A very recent Supreme Court case has given helpful guidance to property professionals as to how they should, or should not, deal with land that is the subject of a restrictive covenant.

In Alexander Devine Children's Cancer Trust v Housing Solutions Limited the Supreme Court has delivered its first ever judgment on the question of under what circumstances a person whose land is subject to a restrictive covenant can seek to have that restriction removed.

A restrictive covenant is a common feature of property ownership and acts like a type of private planning law. Subject to certain formalities, when a person sells off part of their land they are entitled to attach a restrictive covenant which can govern the future use of it. As such they can retain some control over the neighbouring land in future years even if it is then sold on a number of times.

However, by virtue of section 84 of the Law of Property Act 1925 someone who owns land which is subject to a restrictive covenant can apply to a property court (called the Upper Tribunal) to have the covenant modified or discharged. The circumstances in which the Upper Tribunal can discharge a covenant were the subject of the Alexander Devine case.

Facts

In 2011 a landowner in Maidenhead gifted land to a charity (Alexander Devine Children’s Cancer Trust (ADCCT)) for the purposes of building a hospice for the care of terminally ill children. In 2013 property developers, Millgate Developments Limited, bought land (the Exchange House site) next to the Trust's land in order to develop it as a housing estate. Millgate obtained planning permission to do so in July 2013.

Millgate knew when it bought the Exchange House site that part of it was subject to a restrictive covenant which could prevent that part of the land being developed. It knew, or could easily have found out, that the benefit of that covenant lay with ADCCT as the neighbouring landowner, but did not approach the Trust about that.

Millgate began developing its land, including the part subject to the restrictive covenant. Only once it had built out the site – with nine houses and four flats standing on the covenant land – did it apply to the Upper Tribunal to have the covenant discharged. The Tribunal determined that whilst Millgate's behaviour had been "high handed and opportunistic", it felt that it was bound to give more weight to the fact that Millgate had finished the houses, and that there were people waiting to move into them. The Tribunal therefore agreed to modify the covenant to allow the development, and to award ADCCT a payment of compensation instead.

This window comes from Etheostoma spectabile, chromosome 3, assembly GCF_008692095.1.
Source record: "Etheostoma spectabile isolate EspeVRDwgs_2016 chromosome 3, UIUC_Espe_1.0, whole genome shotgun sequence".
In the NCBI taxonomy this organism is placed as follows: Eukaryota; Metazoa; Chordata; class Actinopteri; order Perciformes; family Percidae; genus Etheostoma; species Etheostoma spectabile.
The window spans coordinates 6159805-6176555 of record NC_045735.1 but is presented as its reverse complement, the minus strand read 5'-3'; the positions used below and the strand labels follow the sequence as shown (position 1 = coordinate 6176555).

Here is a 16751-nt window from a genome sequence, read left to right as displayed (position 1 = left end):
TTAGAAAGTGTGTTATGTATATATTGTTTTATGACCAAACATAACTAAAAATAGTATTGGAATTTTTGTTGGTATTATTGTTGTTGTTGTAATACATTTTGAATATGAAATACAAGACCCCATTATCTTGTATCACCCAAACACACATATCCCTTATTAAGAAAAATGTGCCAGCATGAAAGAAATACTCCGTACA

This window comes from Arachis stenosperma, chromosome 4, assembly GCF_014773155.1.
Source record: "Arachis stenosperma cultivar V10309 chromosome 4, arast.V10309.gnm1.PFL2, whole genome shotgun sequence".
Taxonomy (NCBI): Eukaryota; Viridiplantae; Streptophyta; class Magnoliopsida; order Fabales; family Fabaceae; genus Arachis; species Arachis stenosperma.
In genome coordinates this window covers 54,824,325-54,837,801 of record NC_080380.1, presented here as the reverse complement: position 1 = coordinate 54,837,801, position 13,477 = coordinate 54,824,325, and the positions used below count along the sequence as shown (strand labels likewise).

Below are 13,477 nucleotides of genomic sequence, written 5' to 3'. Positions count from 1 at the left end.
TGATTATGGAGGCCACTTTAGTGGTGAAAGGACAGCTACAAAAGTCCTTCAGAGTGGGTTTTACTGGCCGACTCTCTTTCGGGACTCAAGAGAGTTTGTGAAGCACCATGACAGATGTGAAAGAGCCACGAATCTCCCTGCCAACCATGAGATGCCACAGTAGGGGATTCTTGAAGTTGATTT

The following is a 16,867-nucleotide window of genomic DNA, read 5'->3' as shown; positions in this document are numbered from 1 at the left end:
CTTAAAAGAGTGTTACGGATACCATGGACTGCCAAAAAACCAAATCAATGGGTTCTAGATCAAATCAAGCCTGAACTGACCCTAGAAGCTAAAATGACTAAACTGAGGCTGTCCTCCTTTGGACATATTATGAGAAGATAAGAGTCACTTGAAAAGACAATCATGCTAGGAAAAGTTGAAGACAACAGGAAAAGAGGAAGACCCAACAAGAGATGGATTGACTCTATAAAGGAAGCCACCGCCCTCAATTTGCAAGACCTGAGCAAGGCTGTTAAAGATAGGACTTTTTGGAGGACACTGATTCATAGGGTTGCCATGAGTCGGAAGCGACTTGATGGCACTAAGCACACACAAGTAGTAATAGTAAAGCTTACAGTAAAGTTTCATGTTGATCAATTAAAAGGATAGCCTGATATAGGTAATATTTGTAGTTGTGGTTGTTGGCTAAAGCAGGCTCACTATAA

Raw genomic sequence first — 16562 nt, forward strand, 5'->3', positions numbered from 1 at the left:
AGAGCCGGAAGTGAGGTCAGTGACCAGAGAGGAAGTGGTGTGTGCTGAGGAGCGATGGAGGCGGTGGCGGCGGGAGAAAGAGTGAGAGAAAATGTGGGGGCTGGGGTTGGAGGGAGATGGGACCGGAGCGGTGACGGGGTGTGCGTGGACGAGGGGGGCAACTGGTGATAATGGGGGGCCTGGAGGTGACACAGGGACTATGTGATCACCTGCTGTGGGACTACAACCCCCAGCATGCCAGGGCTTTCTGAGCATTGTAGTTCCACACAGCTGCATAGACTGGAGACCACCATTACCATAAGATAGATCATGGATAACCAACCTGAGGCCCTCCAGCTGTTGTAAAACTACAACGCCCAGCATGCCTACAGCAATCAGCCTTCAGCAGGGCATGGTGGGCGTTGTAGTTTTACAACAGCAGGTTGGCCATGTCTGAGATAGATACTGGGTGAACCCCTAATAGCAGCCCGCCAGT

The Trust appealed against the Tribunal's decision to the Court of Appeal. In November 2018 the Court of Appeal decided that the Tribunal was wrong on four grounds, and therefore overturned the Tribunal's decision and reinstated the restrictive covenant. Millgate had, in the meantime, sold the Exchange House site to Housing Solutions Limited, a social housing provider. Housing Solutions asked the Supreme Court to overturn the decision of the Court of Appeal and thereby to release the Exchange House site from the covenant once more.

The legal question for the Supreme Court

Section 84 of the LPA 1925 sets out the circumstances in which a covenant can be modified or discharged. Effectively there are five possible grounds for modification, but only one was 'in play' before the Supreme Court. That ground (sometimes called 'ground (aa)') is where: the restrictive covenant impedes a reasonable use of the land, and that the Tribunal is satisfied that either the covenant does not provide any practical benefit or is contrary to the public interest, and that payment of a compensation sum could make up for any loss suffered.

In all cases under ground (aa) the applicant has to establish that it meets the qualification requirements for an application (the jurisdiction test) and also that the Tribunal 'should' for good reason grant a modification (the discretion test).